Central St. Giles
Central St Giles, the first UK project by internationally renowned Italian architect Renzo Piano, has become a colourful London landmark, although controversial to say the least! Architect Piano later designed the unique Shard structure, reviewed earlier in this post. Central St Giles is a 400,000 square foot, £450 million mixed use scheme, developed on a Ministry of Defence site that was vacated in 2005. The area around Central St Giles, known as St Giles, was historically a run-down quarter of the capital. The developers transformed the traditional image of the area by envisioning a high-class retail and residential development. The result is two buildings: a 15-story residential block with 109 flats, of which 53 are designated as “affordable” (which, by London standards I am assuming are still expensive!), and a larger 11-story commercial, horseshoe-shaped building, now leased by companies such as NBC, Universal, and Google. The latter is irregularly shaped with recesses, projections and roof terraces to add visual interest and reduce its mass. The project has had its fair share of criticism. Its color scheme alone has drawn barbed comments.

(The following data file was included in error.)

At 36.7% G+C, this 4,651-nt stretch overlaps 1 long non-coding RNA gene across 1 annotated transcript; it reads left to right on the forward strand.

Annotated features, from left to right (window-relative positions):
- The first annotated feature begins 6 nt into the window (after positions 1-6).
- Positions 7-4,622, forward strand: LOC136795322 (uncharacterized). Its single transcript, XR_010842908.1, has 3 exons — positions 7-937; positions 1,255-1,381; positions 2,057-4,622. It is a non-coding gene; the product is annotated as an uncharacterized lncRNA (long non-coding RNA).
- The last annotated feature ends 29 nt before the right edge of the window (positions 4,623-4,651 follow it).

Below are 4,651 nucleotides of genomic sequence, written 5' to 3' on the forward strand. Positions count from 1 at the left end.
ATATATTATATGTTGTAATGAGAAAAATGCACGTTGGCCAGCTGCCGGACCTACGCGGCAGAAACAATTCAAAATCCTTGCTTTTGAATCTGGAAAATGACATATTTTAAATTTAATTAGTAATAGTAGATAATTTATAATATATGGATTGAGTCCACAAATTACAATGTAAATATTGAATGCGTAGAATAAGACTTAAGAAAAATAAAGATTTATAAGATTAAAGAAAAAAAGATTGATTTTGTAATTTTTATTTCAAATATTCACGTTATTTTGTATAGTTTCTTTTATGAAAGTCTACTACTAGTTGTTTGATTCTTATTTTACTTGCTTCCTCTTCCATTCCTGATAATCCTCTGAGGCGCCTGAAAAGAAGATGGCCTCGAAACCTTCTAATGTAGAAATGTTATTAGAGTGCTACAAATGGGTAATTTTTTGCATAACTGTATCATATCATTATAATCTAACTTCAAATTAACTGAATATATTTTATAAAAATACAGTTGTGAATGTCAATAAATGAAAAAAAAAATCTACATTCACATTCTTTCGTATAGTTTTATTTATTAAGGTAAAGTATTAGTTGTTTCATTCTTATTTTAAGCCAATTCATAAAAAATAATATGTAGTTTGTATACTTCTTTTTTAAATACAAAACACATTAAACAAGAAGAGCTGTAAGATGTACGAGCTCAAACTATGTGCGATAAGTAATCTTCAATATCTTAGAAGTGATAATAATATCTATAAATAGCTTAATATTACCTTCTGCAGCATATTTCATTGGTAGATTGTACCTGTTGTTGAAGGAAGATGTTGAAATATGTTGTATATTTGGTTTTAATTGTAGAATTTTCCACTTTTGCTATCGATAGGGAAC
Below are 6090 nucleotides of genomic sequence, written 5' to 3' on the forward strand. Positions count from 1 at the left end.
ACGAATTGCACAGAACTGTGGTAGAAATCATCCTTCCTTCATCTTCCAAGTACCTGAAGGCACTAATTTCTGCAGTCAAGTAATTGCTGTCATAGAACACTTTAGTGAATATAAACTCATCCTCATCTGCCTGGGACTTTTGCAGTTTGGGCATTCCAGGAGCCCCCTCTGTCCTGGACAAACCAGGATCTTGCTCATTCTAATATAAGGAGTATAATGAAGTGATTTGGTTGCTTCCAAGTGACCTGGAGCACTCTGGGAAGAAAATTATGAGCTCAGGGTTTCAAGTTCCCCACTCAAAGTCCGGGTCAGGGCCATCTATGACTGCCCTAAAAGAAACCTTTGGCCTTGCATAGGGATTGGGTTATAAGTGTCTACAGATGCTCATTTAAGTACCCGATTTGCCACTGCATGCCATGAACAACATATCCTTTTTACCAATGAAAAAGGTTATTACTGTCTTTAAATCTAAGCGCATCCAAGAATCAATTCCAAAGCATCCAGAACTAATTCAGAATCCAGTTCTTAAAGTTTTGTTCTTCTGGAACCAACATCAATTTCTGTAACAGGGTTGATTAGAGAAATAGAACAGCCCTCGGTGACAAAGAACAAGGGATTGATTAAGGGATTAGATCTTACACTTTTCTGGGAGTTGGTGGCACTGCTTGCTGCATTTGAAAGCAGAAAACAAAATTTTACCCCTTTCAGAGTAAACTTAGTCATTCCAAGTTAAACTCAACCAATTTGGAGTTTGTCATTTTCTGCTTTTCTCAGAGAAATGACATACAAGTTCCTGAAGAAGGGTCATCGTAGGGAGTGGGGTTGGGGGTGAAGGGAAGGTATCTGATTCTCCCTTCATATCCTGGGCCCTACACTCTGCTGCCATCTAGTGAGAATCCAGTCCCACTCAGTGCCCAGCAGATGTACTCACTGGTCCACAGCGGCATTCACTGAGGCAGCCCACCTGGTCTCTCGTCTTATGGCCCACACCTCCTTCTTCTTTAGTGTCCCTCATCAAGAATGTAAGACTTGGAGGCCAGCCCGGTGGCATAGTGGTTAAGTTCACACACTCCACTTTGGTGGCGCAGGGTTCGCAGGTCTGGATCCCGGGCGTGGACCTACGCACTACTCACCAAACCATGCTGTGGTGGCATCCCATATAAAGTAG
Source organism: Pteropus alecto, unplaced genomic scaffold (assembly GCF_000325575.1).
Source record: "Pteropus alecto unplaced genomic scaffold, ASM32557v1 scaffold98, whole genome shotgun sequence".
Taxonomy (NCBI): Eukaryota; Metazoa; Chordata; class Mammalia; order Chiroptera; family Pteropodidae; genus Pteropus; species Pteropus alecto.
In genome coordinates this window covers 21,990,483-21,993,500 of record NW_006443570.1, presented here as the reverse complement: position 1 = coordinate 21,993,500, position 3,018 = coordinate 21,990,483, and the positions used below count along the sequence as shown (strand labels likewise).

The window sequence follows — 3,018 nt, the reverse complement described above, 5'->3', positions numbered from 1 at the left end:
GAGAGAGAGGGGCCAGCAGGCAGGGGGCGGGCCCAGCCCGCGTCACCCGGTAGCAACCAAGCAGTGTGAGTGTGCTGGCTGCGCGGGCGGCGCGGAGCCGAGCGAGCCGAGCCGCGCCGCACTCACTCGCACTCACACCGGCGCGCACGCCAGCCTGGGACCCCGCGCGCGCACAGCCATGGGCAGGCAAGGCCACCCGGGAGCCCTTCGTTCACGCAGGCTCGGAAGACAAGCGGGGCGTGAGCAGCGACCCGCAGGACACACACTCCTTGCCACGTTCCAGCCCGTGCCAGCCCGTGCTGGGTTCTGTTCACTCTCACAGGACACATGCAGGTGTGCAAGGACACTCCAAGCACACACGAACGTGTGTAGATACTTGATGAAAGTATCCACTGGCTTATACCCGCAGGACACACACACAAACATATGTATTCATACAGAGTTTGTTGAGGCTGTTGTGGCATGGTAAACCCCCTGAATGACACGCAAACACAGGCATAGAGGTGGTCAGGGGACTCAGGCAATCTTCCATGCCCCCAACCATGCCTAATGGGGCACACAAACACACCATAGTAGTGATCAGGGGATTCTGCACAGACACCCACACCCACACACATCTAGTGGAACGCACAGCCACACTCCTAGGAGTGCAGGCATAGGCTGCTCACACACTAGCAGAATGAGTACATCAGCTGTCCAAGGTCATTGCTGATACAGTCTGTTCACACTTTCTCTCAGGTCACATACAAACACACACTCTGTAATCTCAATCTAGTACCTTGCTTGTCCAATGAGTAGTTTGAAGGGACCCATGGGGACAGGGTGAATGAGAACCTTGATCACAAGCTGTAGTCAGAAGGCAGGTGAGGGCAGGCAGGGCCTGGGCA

Are we going to see a deluge of Pantone buildings by infinitely less talented, novelty-hungry architects and developers who wouldn’t know a Bridget Riley painting from a Victor Vasarely colour chart?